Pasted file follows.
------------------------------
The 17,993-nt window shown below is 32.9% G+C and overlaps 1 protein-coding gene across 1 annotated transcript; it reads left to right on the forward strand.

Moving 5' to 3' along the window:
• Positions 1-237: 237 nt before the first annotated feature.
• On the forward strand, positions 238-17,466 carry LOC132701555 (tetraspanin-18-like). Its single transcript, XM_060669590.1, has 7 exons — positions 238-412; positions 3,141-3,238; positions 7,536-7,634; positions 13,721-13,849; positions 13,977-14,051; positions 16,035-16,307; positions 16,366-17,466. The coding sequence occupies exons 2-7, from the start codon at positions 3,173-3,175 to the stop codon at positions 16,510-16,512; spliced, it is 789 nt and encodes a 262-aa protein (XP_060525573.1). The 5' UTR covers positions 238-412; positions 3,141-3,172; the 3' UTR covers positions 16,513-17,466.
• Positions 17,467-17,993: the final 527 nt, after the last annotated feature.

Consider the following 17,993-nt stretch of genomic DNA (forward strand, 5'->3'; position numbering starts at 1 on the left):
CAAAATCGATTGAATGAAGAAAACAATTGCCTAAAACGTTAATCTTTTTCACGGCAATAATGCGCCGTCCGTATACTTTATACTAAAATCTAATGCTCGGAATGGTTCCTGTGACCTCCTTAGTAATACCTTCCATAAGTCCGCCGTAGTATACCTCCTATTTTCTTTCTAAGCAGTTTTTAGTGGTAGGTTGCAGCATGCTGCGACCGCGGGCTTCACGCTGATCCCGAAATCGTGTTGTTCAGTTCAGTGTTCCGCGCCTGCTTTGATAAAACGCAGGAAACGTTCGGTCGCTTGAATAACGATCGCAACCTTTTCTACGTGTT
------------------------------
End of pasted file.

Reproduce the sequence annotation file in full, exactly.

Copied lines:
The 17,993-nt window shown below is 32.9% G+C and overlaps 1 protein-coding gene across 1 annotated transcript; it reads left to right on the forward strand.

Moving 5' to 3' along the window:
• Positions 1-237: 237 nt before the first annotated feature.
• On the forward strand, positions 238-17,466 carry LOC132701555 (tetraspanin-18-like). Its single transcript, XM_060669590.1, has 7 exons — positions 238-412; positions 3,141-3,238; positions 7,536-7,634; positions 13,721-13,849; positions 13,977-14,051; positions 16,035-16,307; positions 16,366-17,466. The coding sequence occupies exons 2-7, from the start codon at positions 3,173-3,175 to the stop codon at positions 16,510-16,512; spliced, it is 789 nt and encodes a 262-aa protein (XP_060525573.1). The 5' UTR covers positions 238-412; positions 3,141-3,172; the 3' UTR covers positions 16,513-17,466.
• Positions 17,467-17,993: the final 527 nt, after the last annotated feature.

Consider the following 17,993-nt stretch of genomic DNA (forward strand, 5'->3'; position numbering starts at 1 on the left):
CAAAATCGATTGAATGAAGAAAACAATTGCCTAAAACGTTAATCTTTTTCACGGCAATAATGCGCCGTCCGTATACTTTATACTAAAATCTAATGCTCGGAATGGTTCCTGTGACCTCCTTAGTAATACCTTCCATAAGTCCGCCGTAGTATACCTCCTATTTTCTTTCTAAGCAGTTTTTAGTGGTAGGTTGCAGCATGCTGCGACCGCGGGCTTCACGCTGATCCCGAAATCGTGTTGTTCAGTTCAGTGTTCCGCGCCTGCTTTGATAAAACGCAGGAAACGTTCGGTCGCTTGAATAACGATCGCAACCTTTTCTACGTGTT